Parent’s interest in custody of her children is a liberty interest which has received considerable constitutional protection; a parent who is deprived of custody of his or her child, even though temporarily, suffers thereby grievous loss and such loss deserves extensive due process protection. In the Interest of Cooper, 621 P 2d 437; 5 Kansas App Div 2d 584, (1980).
The Due Process Clause of the Fourteenth Amendment requires that severance in the parent-child relationship caused by the state occur only with rigorous protections for individual liberty interests at stake. Bell v. City of Milwaukee, 746 F 2d 1205; US Ct App 7th Cir WI, (1984).
Father enjoys the right to associate with his children which is guaranteed by this amendment (First) as incorporated in Amendment 14, or which is embodied in the concept of “liberty” as that word is used in the Due Process Clause of the 14th Amendment and Equal Protection Clause of the 14th Amendment. Mabra v. Schmidt, 356 F Supp 620; DC, WI (1973).
“Separated as our issue is from that of the future interests of the children, we have before us the elemental question whether a court of a state, where a mother is neither domiciled, resident nor present, may cut off her immediate right to the care, custody, management and companionship of her minor children without having jurisdiction over her in personam. Rights far more precious to appellant than property rights will be cut off if she is to be bound by the Wisconsin award of custody.” May v. Anderson, 345 US 528, 533; 73 S Ct 840, 843, (1952).
A parent’s right to care and companionship of his or her children are so fundamental, as to be guaranteed protection under the First, Ninth, and Fourteenth Amendments of the United States Constitution. In re: J.S. and C., 324 A 2d 90; supra 129 NJ Super, at 489.
The Court stressed, “the parent-child relationship is an important interest that undeniably warrants deference and, absent a powerful countervailing interest, protection.” A parent’s interest in the companionship, care, custody and management of his or her children rises to a constitutionally secured right, given the centrality of family life as the focus for personal meaning and responsibility. Stanley v. Illinois, 405 US 645, 651; 92 S Ct 1208, (1972).
Parent’s rights have been recognized as being “essential to the orderly pursuit of happiness by free man.” Meyer v. Nebraska, 262 US 390; 43 S Ct 625, (1923).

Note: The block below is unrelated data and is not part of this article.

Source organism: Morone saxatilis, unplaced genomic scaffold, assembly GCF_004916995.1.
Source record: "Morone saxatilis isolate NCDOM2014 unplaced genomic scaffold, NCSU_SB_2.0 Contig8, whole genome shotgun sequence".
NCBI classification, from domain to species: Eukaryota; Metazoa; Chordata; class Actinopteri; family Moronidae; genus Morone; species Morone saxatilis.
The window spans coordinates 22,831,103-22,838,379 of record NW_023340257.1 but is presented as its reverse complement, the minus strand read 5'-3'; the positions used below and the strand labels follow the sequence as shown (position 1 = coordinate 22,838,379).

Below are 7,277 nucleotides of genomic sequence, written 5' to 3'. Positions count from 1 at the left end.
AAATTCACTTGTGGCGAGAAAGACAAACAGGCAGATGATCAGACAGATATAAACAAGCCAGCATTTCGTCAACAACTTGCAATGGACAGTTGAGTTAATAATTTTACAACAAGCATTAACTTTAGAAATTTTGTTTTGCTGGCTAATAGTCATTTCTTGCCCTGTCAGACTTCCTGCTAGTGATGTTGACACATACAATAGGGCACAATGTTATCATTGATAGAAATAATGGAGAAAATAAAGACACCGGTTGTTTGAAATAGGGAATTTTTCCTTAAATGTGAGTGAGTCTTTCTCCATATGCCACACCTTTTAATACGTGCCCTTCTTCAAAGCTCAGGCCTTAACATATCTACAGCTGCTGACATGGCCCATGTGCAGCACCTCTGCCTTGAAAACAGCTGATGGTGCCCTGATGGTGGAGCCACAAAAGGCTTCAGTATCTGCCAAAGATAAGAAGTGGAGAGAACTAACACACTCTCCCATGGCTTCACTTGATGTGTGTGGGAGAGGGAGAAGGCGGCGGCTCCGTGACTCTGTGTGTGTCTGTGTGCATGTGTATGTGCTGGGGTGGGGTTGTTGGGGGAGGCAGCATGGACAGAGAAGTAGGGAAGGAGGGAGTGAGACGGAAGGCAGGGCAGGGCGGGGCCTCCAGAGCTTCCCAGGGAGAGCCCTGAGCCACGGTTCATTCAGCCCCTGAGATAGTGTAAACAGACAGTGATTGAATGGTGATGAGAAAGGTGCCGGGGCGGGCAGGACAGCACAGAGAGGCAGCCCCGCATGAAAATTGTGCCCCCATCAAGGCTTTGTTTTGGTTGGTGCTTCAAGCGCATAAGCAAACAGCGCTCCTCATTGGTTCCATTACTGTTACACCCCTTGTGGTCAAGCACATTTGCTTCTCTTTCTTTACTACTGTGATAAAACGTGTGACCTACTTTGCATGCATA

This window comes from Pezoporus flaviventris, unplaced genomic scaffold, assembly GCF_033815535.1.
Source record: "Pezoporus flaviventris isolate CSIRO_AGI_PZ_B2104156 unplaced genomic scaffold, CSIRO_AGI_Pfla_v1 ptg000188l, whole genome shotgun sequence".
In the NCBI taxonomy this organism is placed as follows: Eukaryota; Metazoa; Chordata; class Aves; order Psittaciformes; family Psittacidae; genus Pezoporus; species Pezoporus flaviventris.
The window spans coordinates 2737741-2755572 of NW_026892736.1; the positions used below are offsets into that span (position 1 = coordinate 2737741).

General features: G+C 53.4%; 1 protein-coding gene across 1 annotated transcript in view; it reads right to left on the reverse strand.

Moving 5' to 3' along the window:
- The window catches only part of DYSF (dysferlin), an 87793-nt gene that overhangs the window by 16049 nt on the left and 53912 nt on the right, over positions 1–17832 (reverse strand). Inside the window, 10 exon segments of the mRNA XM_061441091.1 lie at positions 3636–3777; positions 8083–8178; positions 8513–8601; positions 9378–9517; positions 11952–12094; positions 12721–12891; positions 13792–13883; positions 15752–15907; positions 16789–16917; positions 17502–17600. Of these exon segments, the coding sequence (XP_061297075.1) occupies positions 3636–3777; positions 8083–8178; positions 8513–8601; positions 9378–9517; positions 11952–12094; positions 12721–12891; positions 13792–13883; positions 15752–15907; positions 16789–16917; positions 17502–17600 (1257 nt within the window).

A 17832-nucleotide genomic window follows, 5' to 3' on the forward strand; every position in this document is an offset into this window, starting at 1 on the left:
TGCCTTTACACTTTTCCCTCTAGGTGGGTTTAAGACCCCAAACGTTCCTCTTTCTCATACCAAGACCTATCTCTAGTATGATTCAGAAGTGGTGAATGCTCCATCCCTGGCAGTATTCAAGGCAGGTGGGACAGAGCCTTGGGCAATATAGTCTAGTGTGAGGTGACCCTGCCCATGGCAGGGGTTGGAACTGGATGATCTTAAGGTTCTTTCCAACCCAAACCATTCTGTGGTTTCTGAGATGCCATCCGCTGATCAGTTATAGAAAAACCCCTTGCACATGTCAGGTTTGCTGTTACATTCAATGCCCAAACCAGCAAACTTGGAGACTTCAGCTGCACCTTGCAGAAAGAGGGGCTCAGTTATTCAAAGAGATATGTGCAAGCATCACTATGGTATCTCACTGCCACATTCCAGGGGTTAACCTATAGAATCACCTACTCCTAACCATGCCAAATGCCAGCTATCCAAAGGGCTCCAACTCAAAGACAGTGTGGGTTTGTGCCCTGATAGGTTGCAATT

The U.S. Supreme Court implied that “a (once) married father who is separated or divorced from a mother and is no longer living with his child” could not constitutionally be treated differently from a currently married father living with his child. Quilloin v. Walcott, 98 S Ct 549; 434 US 246, 255^Q56, (1978).
AnonymousJune 12, 2013 at 7:06 PM
The U.S. Court of Appeals for the 9th Circuit (California) held that the parent-child relationship is a constitutionally protected liberty interest. (See; Declaration of Independence –life, liberty and the pursuit of happiness and the 14th Amendment of the United States Constitution — No state can deprive any person of life, liberty or property without due process of law nor deny any person the equal protection of the laws.) Kelson v. Springfield, 767 F 2d 651; US Ct App 9th Cir, (1985).
The parent-child relationship is a liberty interest protected by the Due Process Clause of the 14th Amendment. Bell v. City of Milwaukee, 746 f 2d 1205, 1242^Q45; US Ct App 7th Cir WI, (1985).
No bond is more precious and none should be more zealously protected by the law as the bond between parent and child.” Carson v. Elrod, 411 F Supp 645, 649; DC E.D. VA (1976).
A parent’s right to the preservation of his relationship with his child derives from the fact that the parent’s achievement of a rich and rewarding life is likely to depend significantly on his ability to participate in the rearing of his children. A child’s corresponding right to protection from interference in the relationship derives from the psychic importance to him of being raised by a loving, responsible, reliable adult. Franz v. U.S., 707 F 2d 582, 595^Q599; US Ct App (1983).
A parent’s right to the custody of his or her children is an element of “liberty” guaranteed by the 5th Amendment and the 14th Amendment of the United States Constitution. Matter of Gentry, 369 NW 2d 889, MI App Div (1983).
Reality of private biases and possible injury they might inflict were impermissible considerations under the Equal Protection Clause of the 14th Amendment. Palmore v. Sidoti, 104 S Ct 1879; 466 US 429.
Legislative classifications which distributes benefits and burdens on the basis of gender carry the inherent risk of reinforcing stereotypes about the proper place of women and their need for special protection; thus, even statutes purportedly designed to compensate for and ameliorate the effects of past discrimination against women must be carefully tailored. the state cannot be permitted to classify on the basis of sex. Orr v. Orr, 99 S Ct 1102; 440 US 268, (1979).
The United States Supreme Court held that the “old notion” that “generally it is the man’s primary responsibility to provide a home and its essentials” can no longer justify a statute that discriminates on the basis of gender. No longer is the female destined solely for the home and the rearing of the family, and only the male for the marketplace and the world of ideas. Stanton v. Stanton, 421 US 7, 10; 95 S Ct 1373, 1376, (1975).